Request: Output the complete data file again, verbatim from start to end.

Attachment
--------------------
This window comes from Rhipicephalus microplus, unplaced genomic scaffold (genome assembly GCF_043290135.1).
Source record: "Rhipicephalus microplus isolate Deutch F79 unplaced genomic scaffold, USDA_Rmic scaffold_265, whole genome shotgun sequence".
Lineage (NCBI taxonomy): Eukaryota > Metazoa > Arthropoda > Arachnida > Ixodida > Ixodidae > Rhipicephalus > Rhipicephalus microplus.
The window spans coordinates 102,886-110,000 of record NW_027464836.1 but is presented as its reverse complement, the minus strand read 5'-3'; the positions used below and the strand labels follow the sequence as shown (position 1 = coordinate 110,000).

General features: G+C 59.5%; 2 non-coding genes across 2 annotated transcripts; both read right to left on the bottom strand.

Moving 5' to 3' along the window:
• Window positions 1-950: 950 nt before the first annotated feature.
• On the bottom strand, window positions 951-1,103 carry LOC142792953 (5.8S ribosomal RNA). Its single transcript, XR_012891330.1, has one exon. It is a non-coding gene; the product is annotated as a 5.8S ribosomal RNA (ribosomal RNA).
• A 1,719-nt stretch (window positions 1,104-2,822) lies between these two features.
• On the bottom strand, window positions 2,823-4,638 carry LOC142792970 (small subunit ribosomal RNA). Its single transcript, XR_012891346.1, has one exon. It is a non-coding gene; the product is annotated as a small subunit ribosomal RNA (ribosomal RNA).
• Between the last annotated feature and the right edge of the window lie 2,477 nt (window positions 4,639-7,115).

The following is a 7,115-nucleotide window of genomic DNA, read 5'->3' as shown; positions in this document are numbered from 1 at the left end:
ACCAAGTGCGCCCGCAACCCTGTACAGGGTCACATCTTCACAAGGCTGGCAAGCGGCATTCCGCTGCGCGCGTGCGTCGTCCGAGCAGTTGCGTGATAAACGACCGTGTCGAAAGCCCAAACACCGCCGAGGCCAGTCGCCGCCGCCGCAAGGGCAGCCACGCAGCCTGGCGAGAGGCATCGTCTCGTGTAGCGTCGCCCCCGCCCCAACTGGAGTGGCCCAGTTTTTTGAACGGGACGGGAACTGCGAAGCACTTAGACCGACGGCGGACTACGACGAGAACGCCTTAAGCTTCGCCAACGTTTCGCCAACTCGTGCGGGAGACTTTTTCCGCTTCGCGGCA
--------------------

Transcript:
This window comes from Rhipicephalus microplus, unplaced genomic scaffold (genome assembly GCF_043290135.1).
Source record: "Rhipicephalus microplus isolate Deutch F79 unplaced genomic scaffold, USDA_Rmic scaffold_265, whole genome shotgun sequence".
Lineage (NCBI taxonomy): Eukaryota > Metazoa > Arthropoda > Arachnida > Ixodida > Ixodidae > Rhipicephalus > Rhipicephalus microplus.
The window spans coordinates 102,886-110,000 of record NW_027464836.1 but is presented as its reverse complement, the minus strand read 5'-3'; the positions used below and the strand labels follow the sequence as shown (position 1 = coordinate 110,000).

General features: G+C 59.5%; 2 non-coding genes across 2 annotated transcripts; both read right to left on the bottom strand.

Moving 5' to 3' along the window:
• Window positions 1-950: 950 nt before the first annotated feature.
• On the bottom strand, window positions 951-1,103 carry LOC142792953 (5.8S ribosomal RNA). Its single transcript, XR_012891330.1, has one exon. It is a non-coding gene; the product is annotated as a 5.8S ribosomal RNA (ribosomal RNA).
• A 1,719-nt stretch (window positions 1,104-2,822) lies between these two features.
• On the bottom strand, window positions 2,823-4,638 carry LOC142792970 (small subunit ribosomal RNA). Its single transcript, XR_012891346.1, has one exon. It is a non-coding gene; the product is annotated as a small subunit ribosomal RNA (ribosomal RNA).
• Between the last annotated feature and the right edge of the window lie 2,477 nt (window positions 4,639-7,115).

The following is a 7,115-nucleotide window of genomic DNA, read 5'->3' as shown; positions in this document are numbered from 1 at the left end:
ACCAAGTGCGCCCGCAACCCTGTACAGGGTCACATCTTCACAAGGCTGGCAAGCGGCATTCCGCTGCGCGCGTGCGTCGTCCGAGCAGTTGCGTGATAAACGACCGTGTCGAAAGCCCAAACACCGCCGAGGCCAGTCGCCGCCGCCGCAAGGGCAGCCACGCAGCCTGGCGAGAGGCATCGTCTCGTGTAGCGTCGCCCCCGCCCCAACTGGAGTGGCCCAGTTTTTTGAACGGGACGGGAACTGCGAAGCACTTAGACCGACGGCGGACTACGACGAGAACGCCTTAAGCTTCGCCAACGTTTCGCCAACTCGTGCGGGAGACTTTTTCCGCTTCGCGGCA